|Camping Trip to
in our Model 3
Mark D Larsen
You can see the forest for the trees!
(Click to enlarge)
I have to admit that I feel a bit guilty for taking this camping trip, let alone posting a narrative about it. With wildfires out of control on the west coast, a hurricane devastating the Gulf Coast, the hottest temperatures on record this summer, horrendous floods worldwide, and the ridiculous resurgence in COVID-19 infections, I’m embarrassed to be able to take some R&R while so many others are suffering the escalating effects of the climate crisis and the pandemic. My one justification, I suppose, is that getting away in nature, albeit only briefly, helps me retain my sanity in an increasingly insane world so that I can continue to advocate for renewable energy, electric vehicles, and protecting those natural surroundings.
Not longer after I got my second vaccination for COVID-19, I resolved to finally emerge from lockdown and went camping by myself in the McWilliams Campground near Mt. Charleston, Nevada. Our entire clan, however, had not taken such a trip since we camped in Kodachrome Basin two years ago in 2019. We therefore decided to reserve a camp spot in Pine Valley for three days and two nights, and the getaway proved a welcome reprieve. Below our several movies and photos of the short vacation.
NOTE: You can click on the following photos to enlarge them, and the movies to play them.
All packed up and ready to hit the road. This was Moxie's first camping trip and we were curious to see how she would handle it.
I reset the roadtrip odometer, and the battery gauge showed about 239 miles of range in the battery from an 80% charge. I set the navigation to guide us to the Pine Valley Campground, nearly 40 miles north of our home.
The energy gauge estimated that we would arrive there with a 60% charge in the battery.
Moxie planted herself in her favorite spot in front of the rear air conditioning vent, yet seemed somewhat perplexed and disoriented by the roads we were taking.
In this introductory video, I explain where we’re going and describe the area we’re driving through.
Here I indicate that we’re driving through the small town of Gunlock, and then the video jumps to when we're on Highway 18 headed toward Central, where we'll turn to continue climbing to Pine Valley.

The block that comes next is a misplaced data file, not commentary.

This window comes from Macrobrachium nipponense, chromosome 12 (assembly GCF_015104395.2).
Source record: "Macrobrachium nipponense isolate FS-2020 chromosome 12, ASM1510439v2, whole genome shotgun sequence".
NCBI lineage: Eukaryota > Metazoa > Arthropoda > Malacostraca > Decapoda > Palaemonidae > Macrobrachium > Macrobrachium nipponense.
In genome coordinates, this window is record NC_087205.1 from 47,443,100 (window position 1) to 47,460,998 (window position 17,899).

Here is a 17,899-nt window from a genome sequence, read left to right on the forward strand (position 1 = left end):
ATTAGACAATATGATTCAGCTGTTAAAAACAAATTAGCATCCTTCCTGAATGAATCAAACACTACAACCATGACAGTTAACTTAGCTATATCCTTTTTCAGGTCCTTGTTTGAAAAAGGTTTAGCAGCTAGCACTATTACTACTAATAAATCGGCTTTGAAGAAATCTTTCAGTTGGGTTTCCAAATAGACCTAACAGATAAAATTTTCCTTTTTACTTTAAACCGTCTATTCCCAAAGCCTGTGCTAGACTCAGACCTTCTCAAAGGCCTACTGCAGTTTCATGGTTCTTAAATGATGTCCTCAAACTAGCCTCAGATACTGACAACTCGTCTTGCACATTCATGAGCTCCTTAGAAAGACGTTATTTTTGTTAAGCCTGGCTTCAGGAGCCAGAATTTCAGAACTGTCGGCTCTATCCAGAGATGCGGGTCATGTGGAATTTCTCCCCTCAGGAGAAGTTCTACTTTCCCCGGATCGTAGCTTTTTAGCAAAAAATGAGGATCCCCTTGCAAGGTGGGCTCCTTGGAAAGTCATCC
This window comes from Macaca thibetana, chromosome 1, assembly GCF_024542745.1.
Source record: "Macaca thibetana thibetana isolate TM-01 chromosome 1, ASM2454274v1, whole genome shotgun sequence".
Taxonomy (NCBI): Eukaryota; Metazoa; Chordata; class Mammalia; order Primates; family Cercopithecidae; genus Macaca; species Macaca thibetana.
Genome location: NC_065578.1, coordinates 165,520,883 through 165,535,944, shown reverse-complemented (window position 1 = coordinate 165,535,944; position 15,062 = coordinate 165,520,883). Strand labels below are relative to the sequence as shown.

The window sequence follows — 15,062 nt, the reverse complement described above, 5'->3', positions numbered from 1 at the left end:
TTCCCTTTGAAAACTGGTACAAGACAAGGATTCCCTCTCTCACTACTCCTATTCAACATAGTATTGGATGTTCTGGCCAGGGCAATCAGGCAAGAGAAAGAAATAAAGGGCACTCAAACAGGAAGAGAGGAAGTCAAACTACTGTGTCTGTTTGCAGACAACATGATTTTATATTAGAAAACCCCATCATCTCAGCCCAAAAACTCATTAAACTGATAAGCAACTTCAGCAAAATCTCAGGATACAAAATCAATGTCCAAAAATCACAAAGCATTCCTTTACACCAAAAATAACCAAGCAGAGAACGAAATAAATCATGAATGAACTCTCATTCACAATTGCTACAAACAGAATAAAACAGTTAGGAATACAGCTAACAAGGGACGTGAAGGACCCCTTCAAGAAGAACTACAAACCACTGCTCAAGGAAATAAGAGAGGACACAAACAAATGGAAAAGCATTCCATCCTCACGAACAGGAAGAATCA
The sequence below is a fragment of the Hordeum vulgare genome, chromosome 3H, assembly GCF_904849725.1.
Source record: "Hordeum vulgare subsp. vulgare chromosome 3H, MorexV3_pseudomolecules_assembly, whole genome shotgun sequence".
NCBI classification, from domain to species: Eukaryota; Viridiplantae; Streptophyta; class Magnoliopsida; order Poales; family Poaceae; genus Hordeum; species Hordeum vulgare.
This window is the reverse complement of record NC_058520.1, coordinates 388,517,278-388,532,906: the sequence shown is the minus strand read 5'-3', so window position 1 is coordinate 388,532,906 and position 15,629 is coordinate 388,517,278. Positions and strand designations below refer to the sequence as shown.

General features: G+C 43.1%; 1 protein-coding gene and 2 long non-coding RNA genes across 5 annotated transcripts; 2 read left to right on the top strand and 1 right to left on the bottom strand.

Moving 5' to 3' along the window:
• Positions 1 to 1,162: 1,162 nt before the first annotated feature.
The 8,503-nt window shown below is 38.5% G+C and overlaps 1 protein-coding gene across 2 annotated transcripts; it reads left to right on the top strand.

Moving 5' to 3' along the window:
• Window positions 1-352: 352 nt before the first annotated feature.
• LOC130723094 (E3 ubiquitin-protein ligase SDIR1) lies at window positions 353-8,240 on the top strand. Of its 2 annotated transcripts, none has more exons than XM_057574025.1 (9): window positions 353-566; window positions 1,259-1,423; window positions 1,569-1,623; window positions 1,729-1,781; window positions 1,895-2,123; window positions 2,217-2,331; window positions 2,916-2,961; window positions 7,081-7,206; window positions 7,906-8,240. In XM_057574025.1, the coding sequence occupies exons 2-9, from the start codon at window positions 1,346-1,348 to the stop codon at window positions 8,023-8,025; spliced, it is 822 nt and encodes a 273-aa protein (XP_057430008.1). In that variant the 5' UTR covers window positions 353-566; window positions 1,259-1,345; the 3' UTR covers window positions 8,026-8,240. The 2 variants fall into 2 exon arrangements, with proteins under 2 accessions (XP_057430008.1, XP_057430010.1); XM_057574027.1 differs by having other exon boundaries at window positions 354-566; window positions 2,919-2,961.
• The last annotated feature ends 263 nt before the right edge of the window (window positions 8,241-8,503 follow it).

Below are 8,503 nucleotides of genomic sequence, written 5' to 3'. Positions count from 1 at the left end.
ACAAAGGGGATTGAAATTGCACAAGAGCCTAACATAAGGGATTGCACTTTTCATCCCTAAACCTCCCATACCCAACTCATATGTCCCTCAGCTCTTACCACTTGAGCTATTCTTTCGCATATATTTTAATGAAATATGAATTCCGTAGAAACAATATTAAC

We're now on the road to Pine Valley, as you'll see in the surroundings.
Finally, we arrive in the town of Pine Valley and turn left to get to the campground.
This is a view of Pine Valley as we were approaching the town.
And here is the ranger station at the entrance to the campground.
Now we're driving on the campground road to find the Dean Gardner section where we reserved a spot.
Made it! We’d driven 39.3 miles, yet the battery gauge shows a range of 159 miles, i.e., 79 miles less than when we started. Climbing 3,719 feet in elevation while towing a trailer takes its toll!
And sure enough, according to the energy gauge we arrived with 54% in the battery rather than the 60% predicted at home.
This video is for those who are curious about our minimalist camp trailer. I demonstrate how easy it is to set up.
Moxie was feeling a mixture of intrigue from all the wildlife smells, yet also wariness from the unfamiliar surroundings.
I then attached the trailer’s canopy and screen room, and we were all set!
Here's another view of the screen room, a great accessory that gives us more room while thwarting any mosquitoes or bugs.
Moxie was quickly warming up to the campground, longing to sniff all the twigs and pine needles: "Squirrel!"
This is a view from the front of our spot, which had plenty of room for the trailer, its screen room, and Correcaminos.
I unloaded our camping periphernalia, including camp chairs for the screen room.
Now Moxie was begging to take a walk.
We strolled down the trail to the dam for the fishing lake.
Tamara and Moxie posed for me on one of the benches along the trail.
This sign explains how the watershed from Pine Mountain provides drinking water for the St. George area. Gotta not waste it in the drought we're in right now!